Presentation on theme: "Andrew Carnegie Physical Education. Glide This technique that involved the putter facing backwards, rotating 180 degrees across the circle, and then tossing."— Presentation transcript:
Andrew Carnegie Physical Education
Glide This technique that involved the putter facing backwards, rotating 180 degrees across the circle, and then tossing the shot. A right-hand thrower would begin facing the rear of the circle, and then kick to the front with the left leg, while pushing off forcefully with the right. As the thrower crosses the circle, the hips twist toward the front, the left arm is swung out then pulled back tight, followed by the shoulders, and they then strike in a putting motion with their right arm. The key is to move quickly across the circle with as little air under the feet as possible, hence the name "glide". Spin This technique involves rotating like a discus thrower using rotational momentum for power. A right- hand thrower faces the rear, and begins to spin on the ball of the left foot. The thrower comes around and faces the front of the circle and drives the right foot into the middle of the circle. Finally, the thrower reaches for the front of the circle with the left foot, twisting the hips and shoulders like in the glide, and puts the shot. Usage Currently, most top male shot putters use the spin. However the glide remains popular, especially at the amateur level and among women, since the technique leads to greater consistency compared to the rotational technique. Almost all throwers start by using the glide
The approach The objective of the approach is to gradually accelerate to a maximum controlled speed at takeoff. The greater the speed at takeoff, the longer the jump. The length of the approach can vary between 12 and 19 strides on the novice and intermediate levels, while at the elite level they are closer to between 20 and 22 strides Consistency in the approach is important as it is the competitor's objective to get as close to the front of the takeoff board as possible without crossing the line with any part of the foot. The last two strides The objective of the last two strides is to prepare the body for takeoff while conserving as much speed as possible. The final stride is shorter because the body is beginning to raise the center of gravity in preparation for takeoff. The last two strides are extremely important because they determine the velocity with which the competitor will enter the jump; the greater the speed, the better the jump. Takeoff The objective of the takeoff is to create a vertical drive through the athlete's center of gravity while maintaining balance and control. Jumpers place the foot flat on the ground maintaining proper body position, keeping the torso upright and moving the hips forward and up to achieve maximum distance from board contact to foot release.
High jump Athletes have a short run up and then take off from one foot to jump over a horizontal bar and fall back onto a cushioned landing area. Jumping technique has played a significant part in the history of the event. Straddle technique The dominant style in the High Jump before the development of the Fosbury Flop, the straddle is performed face down as they roll over the bar. Fosbury technique A backwards and head-first technique has become the overwhelming standard for the sport from the 1980s onwards.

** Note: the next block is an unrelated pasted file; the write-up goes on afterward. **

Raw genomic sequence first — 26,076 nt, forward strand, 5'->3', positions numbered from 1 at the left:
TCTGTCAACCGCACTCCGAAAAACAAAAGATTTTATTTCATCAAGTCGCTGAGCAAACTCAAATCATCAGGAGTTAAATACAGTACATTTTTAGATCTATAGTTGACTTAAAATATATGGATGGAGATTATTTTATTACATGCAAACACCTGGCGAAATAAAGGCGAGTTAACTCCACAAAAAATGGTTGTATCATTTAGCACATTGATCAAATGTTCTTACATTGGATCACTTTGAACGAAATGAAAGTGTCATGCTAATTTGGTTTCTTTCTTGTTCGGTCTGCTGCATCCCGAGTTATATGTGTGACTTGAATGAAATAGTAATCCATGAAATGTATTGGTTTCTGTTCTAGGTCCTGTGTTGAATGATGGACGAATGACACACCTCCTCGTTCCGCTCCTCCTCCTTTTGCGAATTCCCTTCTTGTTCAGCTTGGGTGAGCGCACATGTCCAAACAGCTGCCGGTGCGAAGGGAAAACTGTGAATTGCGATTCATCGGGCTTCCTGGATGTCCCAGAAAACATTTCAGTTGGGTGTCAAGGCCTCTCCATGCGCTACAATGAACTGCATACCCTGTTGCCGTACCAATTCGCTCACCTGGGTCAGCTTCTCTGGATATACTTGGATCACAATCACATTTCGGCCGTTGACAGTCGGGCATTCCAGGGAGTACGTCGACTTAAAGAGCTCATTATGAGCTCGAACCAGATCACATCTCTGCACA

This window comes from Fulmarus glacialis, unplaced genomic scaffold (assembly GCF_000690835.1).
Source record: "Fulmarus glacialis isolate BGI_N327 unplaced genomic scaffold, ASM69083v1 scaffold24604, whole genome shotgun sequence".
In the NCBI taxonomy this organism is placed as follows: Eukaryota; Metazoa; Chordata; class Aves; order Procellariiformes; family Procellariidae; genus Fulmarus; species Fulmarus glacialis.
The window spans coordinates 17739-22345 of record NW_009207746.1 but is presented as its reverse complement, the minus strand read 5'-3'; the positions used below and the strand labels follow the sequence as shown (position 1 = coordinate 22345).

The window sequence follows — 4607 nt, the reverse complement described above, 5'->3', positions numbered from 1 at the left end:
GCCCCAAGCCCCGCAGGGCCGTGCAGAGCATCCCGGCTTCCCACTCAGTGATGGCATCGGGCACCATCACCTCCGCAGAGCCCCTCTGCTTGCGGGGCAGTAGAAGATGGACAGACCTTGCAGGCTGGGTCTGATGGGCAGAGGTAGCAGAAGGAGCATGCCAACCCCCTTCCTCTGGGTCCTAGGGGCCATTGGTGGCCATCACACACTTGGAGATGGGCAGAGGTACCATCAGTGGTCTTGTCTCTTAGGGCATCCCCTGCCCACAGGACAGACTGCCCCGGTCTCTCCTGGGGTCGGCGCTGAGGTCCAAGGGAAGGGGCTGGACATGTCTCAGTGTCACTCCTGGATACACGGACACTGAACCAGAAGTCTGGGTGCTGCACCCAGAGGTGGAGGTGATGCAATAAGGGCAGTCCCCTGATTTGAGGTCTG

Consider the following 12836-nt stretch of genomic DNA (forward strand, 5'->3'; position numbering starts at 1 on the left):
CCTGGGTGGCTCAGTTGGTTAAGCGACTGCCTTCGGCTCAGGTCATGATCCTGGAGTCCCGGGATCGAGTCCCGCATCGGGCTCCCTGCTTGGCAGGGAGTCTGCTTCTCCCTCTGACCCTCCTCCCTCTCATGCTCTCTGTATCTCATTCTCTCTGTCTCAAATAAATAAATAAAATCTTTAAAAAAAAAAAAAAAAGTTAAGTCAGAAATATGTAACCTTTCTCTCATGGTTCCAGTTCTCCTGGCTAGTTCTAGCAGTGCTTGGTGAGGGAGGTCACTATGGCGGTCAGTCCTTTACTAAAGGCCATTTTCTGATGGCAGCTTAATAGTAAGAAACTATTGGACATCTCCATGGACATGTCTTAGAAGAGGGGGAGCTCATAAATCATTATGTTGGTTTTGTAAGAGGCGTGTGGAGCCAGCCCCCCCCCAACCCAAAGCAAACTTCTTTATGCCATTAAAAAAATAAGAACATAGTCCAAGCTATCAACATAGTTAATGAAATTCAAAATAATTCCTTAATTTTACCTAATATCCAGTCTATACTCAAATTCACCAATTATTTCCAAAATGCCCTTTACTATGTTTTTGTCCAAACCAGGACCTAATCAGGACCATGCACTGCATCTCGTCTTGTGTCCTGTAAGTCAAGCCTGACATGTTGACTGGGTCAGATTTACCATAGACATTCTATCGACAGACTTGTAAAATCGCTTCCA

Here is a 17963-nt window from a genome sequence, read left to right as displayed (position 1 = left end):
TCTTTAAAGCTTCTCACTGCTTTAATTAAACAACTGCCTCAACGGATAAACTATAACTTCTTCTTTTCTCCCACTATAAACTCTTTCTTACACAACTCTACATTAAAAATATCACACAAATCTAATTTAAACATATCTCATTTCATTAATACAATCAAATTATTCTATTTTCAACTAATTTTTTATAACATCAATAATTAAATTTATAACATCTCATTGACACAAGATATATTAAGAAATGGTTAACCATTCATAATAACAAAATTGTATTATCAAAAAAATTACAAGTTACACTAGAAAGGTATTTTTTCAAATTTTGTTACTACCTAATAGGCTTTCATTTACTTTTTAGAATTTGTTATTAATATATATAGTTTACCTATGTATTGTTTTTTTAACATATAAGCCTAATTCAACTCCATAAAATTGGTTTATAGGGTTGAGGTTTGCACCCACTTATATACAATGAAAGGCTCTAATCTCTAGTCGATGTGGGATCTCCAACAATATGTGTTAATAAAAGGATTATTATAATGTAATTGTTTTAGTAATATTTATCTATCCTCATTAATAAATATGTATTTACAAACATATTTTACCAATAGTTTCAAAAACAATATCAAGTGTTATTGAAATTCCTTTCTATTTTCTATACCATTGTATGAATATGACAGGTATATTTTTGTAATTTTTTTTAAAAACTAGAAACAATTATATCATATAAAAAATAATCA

50 meter 100 meter Sprints are races over short distances and are among the oldest running competitions. Starting blocks Sprinters begin the race by assuming a crouching position in the starting blocks before leaning forward and gradually moving into an upright position as the race progresses and momentum is gained. Body alignment is of key importance in producing the optimal amount of force. The athlete should begin in a 4-point stance and push off of both legs for the most force production. Athletes remain in the same lane on the running track throughout all sprinting events. Slow motion block start:
4 x 100 Relay races are the only track and field event in which a team of runners directly compete against other teams. Typically, a team is made up of four runners of the same sex. Each runner completes their specified distance (referred to as a leg) before handing over a baton to a team mate, who then begins their leg upon receiving the baton. There is usually a designated area in which athletes must exchange the baton. Teams may be disqualified if they fail to complete the change within the area, or if the baton is dropped during the race. Paton hand off
Stations High jump (weight room) Shot-put (Field #1/ Pad) Long Jump ( blacktop / Pit) 50 & 100 yard dash (blacktop) 200/400 (Blacktop 1-2-3) Relay hand offs Relays Block starts Each station will be limited to 2 days
Dates KarglSPWQPCRTRACK MEET Young Crook LJKCoQP PenunuriHJYKCoQ QuitugaBlocks Sprint PYKCo Wildanger Constanti ne Batton relays QPYK
PARTICIPATION Students must be in attendance and productively participate. The students class time will be considered productive when: Evidence of making satisfactory progress towards achieving class objectives. Has participated throughout the entire class period. Puts forth an honest effort. Properly dressed and on time.